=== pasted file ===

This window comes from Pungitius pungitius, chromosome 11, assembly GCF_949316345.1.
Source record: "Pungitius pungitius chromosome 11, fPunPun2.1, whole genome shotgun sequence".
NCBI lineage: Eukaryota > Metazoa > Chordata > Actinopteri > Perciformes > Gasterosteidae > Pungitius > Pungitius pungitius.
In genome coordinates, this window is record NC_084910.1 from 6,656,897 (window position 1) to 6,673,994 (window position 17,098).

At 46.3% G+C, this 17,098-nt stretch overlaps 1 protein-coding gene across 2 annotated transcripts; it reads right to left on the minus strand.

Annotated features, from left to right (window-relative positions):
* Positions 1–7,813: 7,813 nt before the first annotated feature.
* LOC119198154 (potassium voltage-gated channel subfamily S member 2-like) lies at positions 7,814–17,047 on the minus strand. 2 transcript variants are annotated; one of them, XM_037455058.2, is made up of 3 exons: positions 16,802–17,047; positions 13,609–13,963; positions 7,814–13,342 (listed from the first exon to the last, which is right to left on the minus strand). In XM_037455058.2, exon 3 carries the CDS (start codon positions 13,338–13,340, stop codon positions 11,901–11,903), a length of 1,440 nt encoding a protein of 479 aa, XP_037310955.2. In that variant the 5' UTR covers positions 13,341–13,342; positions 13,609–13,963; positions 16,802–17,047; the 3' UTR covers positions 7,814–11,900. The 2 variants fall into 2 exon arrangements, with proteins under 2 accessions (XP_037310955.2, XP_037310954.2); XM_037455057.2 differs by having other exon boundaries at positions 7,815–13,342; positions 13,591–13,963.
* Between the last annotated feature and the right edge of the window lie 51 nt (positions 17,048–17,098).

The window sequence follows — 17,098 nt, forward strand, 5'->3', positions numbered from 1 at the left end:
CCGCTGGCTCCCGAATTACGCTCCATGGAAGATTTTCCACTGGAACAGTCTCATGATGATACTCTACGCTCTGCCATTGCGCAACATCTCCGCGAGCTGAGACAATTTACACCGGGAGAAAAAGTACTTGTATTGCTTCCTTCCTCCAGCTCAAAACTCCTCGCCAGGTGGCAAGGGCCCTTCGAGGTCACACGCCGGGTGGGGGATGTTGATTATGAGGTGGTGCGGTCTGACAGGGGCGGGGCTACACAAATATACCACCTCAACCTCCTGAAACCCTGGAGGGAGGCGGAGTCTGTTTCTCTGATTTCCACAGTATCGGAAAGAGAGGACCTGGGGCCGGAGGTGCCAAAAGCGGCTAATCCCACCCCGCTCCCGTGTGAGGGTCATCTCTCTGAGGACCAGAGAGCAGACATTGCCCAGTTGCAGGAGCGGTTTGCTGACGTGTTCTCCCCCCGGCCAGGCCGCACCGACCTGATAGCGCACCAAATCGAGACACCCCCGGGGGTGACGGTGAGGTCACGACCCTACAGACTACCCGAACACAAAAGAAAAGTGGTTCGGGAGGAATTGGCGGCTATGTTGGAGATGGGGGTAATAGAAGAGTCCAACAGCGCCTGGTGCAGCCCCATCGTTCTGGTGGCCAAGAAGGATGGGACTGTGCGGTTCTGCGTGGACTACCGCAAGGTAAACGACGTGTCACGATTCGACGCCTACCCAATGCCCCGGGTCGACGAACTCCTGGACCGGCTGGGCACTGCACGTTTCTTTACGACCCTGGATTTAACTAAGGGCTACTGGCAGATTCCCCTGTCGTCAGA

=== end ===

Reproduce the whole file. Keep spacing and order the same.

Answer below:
This window comes from Pungitius pungitius, chromosome 11, assembly GCF_949316345.1.
Source record: "Pungitius pungitius chromosome 11, fPunPun2.1, whole genome shotgun sequence".
NCBI lineage: Eukaryota > Metazoa > Chordata > Actinopteri > Perciformes > Gasterosteidae > Pungitius > Pungitius pungitius.
In genome coordinates, this window is record NC_084910.1 from 6,656,897 (window position 1) to 6,673,994 (window position 17,098).

At 46.3% G+C, this 17,098-nt stretch overlaps 1 protein-coding gene across 2 annotated transcripts; it reads right to left on the minus strand.

Annotated features, from left to right (window-relative positions):
* Positions 1–7,813: 7,813 nt before the first annotated feature.
* LOC119198154 (potassium voltage-gated channel subfamily S member 2-like) lies at positions 7,814–17,047 on the minus strand. 2 transcript variants are annotated; one of them, XM_037455058.2, is made up of 3 exons: positions 16,802–17,047; positions 13,609–13,963; positions 7,814–13,342 (listed from the first exon to the last, which is right to left on the minus strand). In XM_037455058.2, exon 3 carries the CDS (start codon positions 13,338–13,340, stop codon positions 11,901–11,903), a length of 1,440 nt encoding a protein of 479 aa, XP_037310955.2. In that variant the 5' UTR covers positions 13,341–13,342; positions 13,609–13,963; positions 16,802–17,047; the 3' UTR covers positions 7,814–11,900. The 2 variants fall into 2 exon arrangements, with proteins under 2 accessions (XP_037310955.2, XP_037310954.2); XM_037455057.2 differs by having other exon boundaries at positions 7,815–13,342; positions 13,591–13,963.
* Between the last annotated feature and the right edge of the window lie 51 nt (positions 17,048–17,098).

The window sequence follows — 17,098 nt, forward strand, 5'->3', positions numbered from 1 at the left end:
CCGCTGGCTCCCGAATTACGCTCCATGGAAGATTTTCCACTGGAACAGTCTCATGATGATACTCTACGCTCTGCCATTGCGCAACATCTCCGCGAGCTGAGACAATTTACACCGGGAGAAAAAGTACTTGTATTGCTTCCTTCCTCCAGCTCAAAACTCCTCGCCAGGTGGCAAGGGCCCTTCGAGGTCACACGCCGGGTGGGGGATGTTGATTATGAGGTGGTGCGGTCTGACAGGGGCGGGGCTACACAAATATACCACCTCAACCTCCTGAAACCCTGGAGGGAGGCGGAGTCTGTTTCTCTGATTTCCACAGTATCGGAAAGAGAGGACCTGGGGCCGGAGGTGCCAAAAGCGGCTAATCCCACCCCGCTCCCGTGTGAGGGTCATCTCTCTGAGGACCAGAGAGCAGACATTGCCCAGTTGCAGGAGCGGTTTGCTGACGTGTTCTCCCCCCGGCCAGGCCGCACCGACCTGATAGCGCACCAAATCGAGACACCCCCGGGGGTGACGGTGAGGTCACGACCCTACAGACTACCCGAACACAAAAGAAAAGTGGTTCGGGAGGAATTGGCGGCTATGTTGGAGATGGGGGTAATAGAAGAGTCCAACAGCGCCTGGTGCAGCCCCATCGTTCTGGTGGCCAAGAAGGATGGGACTGTGCGGTTCTGCGTGGACTACCGCAAGGTAAACGACGTGTCACGATTCGACGCCTACCCAATGCCCCGGGTCGACGAACTCCTGGACCGGCTGGGCACTGCACGTTTCTTTACGACCCTGGATTTAACTAAGGGCTACTGGCAGATTCCCCTGTCGTCAGA